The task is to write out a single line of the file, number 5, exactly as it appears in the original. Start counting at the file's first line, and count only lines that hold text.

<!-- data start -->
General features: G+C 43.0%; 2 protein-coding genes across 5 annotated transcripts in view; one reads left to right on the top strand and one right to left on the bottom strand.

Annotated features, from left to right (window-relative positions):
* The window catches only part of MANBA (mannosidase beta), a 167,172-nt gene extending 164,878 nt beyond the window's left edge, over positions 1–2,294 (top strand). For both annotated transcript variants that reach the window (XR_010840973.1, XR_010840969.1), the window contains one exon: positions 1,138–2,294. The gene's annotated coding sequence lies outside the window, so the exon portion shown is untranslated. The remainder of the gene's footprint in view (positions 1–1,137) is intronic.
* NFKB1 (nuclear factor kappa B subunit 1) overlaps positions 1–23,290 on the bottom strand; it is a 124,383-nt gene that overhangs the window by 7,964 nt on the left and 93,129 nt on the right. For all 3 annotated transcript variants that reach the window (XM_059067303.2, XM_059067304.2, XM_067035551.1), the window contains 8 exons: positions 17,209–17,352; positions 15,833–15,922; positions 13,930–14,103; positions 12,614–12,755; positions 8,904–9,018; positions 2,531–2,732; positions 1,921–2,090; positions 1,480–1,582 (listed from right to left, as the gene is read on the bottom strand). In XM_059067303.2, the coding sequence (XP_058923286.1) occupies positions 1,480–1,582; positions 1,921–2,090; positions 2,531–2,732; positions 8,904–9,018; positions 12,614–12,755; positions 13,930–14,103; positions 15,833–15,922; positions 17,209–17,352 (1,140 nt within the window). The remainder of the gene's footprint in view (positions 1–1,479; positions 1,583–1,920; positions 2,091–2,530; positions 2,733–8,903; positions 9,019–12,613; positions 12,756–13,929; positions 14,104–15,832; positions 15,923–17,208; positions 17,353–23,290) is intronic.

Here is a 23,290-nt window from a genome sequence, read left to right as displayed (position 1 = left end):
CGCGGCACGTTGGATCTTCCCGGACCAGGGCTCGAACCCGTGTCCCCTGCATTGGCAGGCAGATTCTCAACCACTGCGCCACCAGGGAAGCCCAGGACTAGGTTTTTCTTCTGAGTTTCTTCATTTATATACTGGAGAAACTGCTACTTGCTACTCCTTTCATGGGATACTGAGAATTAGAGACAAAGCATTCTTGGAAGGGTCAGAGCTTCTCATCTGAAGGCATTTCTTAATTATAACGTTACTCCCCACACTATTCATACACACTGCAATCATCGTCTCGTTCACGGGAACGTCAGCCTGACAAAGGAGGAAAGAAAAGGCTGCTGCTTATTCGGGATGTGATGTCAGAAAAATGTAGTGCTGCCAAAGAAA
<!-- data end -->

Here is a 23,290-nt window from a genome sequence, read left to right as displayed (position 1 = left end):